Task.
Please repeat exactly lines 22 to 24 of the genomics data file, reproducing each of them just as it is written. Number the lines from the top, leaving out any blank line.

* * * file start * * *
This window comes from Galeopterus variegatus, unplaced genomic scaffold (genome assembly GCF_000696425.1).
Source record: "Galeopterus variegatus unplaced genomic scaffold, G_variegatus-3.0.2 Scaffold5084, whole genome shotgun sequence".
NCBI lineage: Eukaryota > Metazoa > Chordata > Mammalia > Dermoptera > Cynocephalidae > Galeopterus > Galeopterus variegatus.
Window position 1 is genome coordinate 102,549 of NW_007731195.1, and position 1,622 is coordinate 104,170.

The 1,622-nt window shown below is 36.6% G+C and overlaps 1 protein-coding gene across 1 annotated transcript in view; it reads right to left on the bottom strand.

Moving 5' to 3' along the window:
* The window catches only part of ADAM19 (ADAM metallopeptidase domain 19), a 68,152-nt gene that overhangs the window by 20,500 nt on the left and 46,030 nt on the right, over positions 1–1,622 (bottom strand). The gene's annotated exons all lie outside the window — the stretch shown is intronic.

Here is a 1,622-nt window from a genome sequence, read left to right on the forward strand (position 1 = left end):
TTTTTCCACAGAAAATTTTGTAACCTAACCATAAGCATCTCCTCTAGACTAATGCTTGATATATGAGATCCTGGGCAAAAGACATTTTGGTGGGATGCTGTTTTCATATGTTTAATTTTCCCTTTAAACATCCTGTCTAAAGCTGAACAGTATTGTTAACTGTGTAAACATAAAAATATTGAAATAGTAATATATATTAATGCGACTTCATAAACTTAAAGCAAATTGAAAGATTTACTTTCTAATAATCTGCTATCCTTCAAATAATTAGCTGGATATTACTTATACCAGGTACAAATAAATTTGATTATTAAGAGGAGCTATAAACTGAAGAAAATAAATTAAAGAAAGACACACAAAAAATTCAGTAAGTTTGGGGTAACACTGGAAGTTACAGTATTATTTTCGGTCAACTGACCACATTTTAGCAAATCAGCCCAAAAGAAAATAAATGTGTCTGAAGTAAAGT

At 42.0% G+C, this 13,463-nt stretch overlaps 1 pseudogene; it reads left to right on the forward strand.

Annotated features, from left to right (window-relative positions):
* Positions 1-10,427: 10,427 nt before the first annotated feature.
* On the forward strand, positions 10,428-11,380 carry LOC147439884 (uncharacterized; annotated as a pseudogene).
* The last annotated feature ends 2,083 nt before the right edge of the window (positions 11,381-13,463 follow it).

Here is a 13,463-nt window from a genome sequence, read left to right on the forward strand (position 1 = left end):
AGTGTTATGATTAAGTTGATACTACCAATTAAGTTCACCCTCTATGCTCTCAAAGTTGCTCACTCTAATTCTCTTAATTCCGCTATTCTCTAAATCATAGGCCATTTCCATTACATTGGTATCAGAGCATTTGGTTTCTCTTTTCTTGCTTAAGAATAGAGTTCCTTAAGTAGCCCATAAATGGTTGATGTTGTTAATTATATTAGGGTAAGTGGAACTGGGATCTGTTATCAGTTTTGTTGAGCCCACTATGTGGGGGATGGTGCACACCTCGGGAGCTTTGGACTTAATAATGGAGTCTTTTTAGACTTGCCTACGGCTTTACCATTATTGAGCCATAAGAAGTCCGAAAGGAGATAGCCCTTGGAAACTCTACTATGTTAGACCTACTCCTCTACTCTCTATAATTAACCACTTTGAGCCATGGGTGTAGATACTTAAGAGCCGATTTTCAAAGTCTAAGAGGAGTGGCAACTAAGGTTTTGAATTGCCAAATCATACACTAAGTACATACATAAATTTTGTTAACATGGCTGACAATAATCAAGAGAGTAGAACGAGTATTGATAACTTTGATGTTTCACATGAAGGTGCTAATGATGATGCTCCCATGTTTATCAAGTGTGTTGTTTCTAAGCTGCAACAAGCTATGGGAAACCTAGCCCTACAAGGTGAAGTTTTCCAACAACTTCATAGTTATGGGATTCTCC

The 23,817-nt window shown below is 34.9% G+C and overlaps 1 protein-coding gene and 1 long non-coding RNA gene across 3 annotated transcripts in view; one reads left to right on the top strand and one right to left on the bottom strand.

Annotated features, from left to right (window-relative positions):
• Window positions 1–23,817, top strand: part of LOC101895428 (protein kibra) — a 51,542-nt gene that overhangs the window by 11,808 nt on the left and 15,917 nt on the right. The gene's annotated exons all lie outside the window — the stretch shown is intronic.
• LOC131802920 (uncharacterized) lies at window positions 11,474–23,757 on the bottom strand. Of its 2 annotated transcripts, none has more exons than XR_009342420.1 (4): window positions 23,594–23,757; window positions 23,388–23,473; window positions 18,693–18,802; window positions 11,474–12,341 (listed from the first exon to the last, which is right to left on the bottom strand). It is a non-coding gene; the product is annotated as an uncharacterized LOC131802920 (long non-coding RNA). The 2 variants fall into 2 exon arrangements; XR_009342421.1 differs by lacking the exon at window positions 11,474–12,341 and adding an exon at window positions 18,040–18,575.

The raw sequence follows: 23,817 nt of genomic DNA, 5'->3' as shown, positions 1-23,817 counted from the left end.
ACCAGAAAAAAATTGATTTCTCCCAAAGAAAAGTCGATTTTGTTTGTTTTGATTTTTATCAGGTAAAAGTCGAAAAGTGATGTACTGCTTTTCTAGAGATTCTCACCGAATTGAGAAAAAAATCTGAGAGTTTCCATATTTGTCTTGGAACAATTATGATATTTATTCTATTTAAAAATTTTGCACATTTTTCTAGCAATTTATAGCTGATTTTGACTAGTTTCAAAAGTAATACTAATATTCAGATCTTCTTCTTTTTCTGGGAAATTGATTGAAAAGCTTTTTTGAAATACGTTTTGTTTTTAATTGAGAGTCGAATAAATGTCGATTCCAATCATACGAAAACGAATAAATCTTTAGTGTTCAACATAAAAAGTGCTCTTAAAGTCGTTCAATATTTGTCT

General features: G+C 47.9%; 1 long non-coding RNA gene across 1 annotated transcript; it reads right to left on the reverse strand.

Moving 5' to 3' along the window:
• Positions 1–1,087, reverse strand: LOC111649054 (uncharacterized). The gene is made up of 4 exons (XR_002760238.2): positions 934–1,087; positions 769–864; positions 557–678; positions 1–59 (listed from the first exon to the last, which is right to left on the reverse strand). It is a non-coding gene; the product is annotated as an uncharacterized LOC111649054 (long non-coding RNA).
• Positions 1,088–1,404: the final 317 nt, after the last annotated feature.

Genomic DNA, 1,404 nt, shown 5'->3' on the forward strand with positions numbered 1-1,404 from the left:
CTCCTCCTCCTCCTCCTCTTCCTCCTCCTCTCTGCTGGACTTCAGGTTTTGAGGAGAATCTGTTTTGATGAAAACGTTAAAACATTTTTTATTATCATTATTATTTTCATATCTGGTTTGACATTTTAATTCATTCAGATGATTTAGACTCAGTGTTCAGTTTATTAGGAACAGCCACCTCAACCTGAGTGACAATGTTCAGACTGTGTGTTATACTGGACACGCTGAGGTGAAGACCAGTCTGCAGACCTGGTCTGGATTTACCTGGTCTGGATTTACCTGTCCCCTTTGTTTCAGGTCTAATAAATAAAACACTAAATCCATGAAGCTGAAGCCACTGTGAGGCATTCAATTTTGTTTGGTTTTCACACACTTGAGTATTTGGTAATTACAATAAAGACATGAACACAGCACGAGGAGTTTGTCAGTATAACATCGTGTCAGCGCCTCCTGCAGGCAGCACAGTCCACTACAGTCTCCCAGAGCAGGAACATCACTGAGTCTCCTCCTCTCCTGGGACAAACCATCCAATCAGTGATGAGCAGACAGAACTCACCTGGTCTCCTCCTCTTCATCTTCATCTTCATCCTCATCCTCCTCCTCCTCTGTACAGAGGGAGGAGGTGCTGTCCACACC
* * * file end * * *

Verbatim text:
ACCAGAAAAAAATTGATTTCTCCCAAAGAAAAGTCGATTTTGTTTGTTTTGATTTTTATCAGGTAAAAGTCGAAAAGTGATGTACTGCTTTTCTAGAGATTCTCACCGAATTGAGAAAAAAATCTGAGAGTTTCCATATTTGTCTTGGAACAATTATGATATTTATTCTATTTAAAAATTTTGCACATTTTTCTAGCAATTTATAGCTGATTTTGACTAGTTTCAAAAGTAATACTAATATTCAGATCTTCTTCTTTTTCTGGGAAATTGATTGAAAAGCTTTTTTGAAATACGTTTTGTTTTTAATTGAGAGTCGAATAAATGTCGATTCCAATCATACGAAAACGAATAAATCTTTAGTGTTCAACATAAAAAGTGCTCTTAAAGTCGTTCAATATTTGTCT

General features: G+C 47.9%; 1 long non-coding RNA gene across 1 annotated transcript; it reads right to left on the reverse strand.

Moving 5' to 3' along the window: